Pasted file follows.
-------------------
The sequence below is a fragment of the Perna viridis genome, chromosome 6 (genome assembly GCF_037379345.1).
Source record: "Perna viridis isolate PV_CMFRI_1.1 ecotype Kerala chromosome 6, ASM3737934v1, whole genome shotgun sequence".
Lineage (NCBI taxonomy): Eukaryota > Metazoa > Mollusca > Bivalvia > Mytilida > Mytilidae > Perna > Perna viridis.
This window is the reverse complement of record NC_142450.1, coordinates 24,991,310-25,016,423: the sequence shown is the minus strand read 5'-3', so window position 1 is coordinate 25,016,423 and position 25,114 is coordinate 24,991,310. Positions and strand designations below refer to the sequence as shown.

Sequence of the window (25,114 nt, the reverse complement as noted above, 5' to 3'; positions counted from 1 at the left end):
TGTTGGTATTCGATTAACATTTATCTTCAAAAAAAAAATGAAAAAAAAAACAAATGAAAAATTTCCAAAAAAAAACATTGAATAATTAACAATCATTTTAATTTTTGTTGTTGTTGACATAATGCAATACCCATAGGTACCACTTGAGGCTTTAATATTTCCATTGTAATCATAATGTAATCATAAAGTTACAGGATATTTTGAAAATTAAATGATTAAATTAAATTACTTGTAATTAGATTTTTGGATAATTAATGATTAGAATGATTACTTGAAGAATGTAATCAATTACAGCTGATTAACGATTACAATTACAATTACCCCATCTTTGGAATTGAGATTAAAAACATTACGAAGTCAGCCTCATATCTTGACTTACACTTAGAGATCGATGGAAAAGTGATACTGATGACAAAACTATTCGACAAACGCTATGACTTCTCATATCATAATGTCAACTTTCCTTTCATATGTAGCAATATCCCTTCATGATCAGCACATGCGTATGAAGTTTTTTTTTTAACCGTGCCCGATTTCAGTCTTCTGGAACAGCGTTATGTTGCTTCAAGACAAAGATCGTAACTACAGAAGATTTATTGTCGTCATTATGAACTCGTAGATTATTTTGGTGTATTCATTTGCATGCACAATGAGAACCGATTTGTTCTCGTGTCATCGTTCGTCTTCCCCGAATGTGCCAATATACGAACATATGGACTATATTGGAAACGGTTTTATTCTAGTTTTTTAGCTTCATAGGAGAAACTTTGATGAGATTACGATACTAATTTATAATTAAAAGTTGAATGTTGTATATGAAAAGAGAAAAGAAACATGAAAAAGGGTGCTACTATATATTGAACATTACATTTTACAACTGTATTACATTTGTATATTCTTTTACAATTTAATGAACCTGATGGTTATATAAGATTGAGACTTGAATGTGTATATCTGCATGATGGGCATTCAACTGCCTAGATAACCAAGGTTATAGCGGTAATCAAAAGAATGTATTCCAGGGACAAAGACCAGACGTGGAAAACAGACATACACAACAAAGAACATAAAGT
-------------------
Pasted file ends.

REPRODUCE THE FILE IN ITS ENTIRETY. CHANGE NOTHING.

The sequence below is a fragment of the Perna viridis genome, chromosome 6 (genome assembly GCF_037379345.1).
Source record: "Perna viridis isolate PV_CMFRI_1.1 ecotype Kerala chromosome 6, ASM3737934v1, whole genome shotgun sequence".
Lineage (NCBI taxonomy): Eukaryota > Metazoa > Mollusca > Bivalvia > Mytilida > Mytilidae > Perna > Perna viridis.
This window is the reverse complement of record NC_142450.1, coordinates 24,991,310-25,016,423: the sequence shown is the minus strand read 5'-3', so window position 1 is coordinate 25,016,423 and position 25,114 is coordinate 24,991,310. Positions and strand designations below refer to the sequence as shown.

Sequence of the window (25,114 nt, the reverse complement as noted above, 5' to 3'; positions counted from 1 at the left end):
TGTTGGTATTCGATTAACATTTATCTTCAAAAAAAAAATGAAAAAAAAAACAAATGAAAAATTTCCAAAAAAAAACATTGAATAATTAACAATCATTTTAATTTTTGTTGTTGTTGACATAATGCAATACCCATAGGTACCACTTGAGGCTTTAATATTTCCATTGTAATCATAATGTAATCATAAAGTTACAGGATATTTTGAAAATTAAATGATTAAATTAAATTACTTGTAATTAGATTTTTGGATAATTAATGATTAGAATGATTACTTGAAGAATGTAATCAATTACAGCTGATTAACGATTACAATTACAATTACCCCATCTTTGGAATTGAGATTAAAAACATTACGAAGTCAGCCTCATATCTTGACTTACACTTAGAGATCGATGGAAAAGTGATACTGATGACAAAACTATTCGACAAACGCTATGACTTCTCATATCATAATGTCAACTTTCCTTTCATATGTAGCAATATCCCTTCATGATCAGCACATGCGTATGAAGTTTTTTTTTTAACCGTGCCCGATTTCAGTCTTCTGGAACAGCGTTATGTTGCTTCAAGACAAAGATCGTAACTACAGAAGATTTATTGTCGTCATTATGAACTCGTAGATTATTTTGGTGTATTCATTTGCATGCACAATGAGAACCGATTTGTTCTCGTGTCATCGTTCGTCTTCCCCGAATGTGCCAATATACGAACATATGGACTATATTGGAAACGGTTTTATTCTAGTTTTTTAGCTTCATAGGAGAAACTTTGATGAGATTACGATACTAATTTATAATTAAAAGTTGAATGTTGTATATGAAAAGAGAAAAGAAACATGAAAAAGGGTGCTACTATATATTGAACATTACATTTTACAACTGTATTACATTTGTATATTCTTTTACAATTTAATGAACCTGATGGTTATATAAGATTGAGACTTGAATGTGTATATCTGCATGATGGGCATTCAACTGCCTAGATAACCAAGGTTATAGCGGTAATCAAAAGAATGTATTCCAGGGACAAAGACCAGACGTGGAAAACAGACATACACAACAAAGAACATAAAGT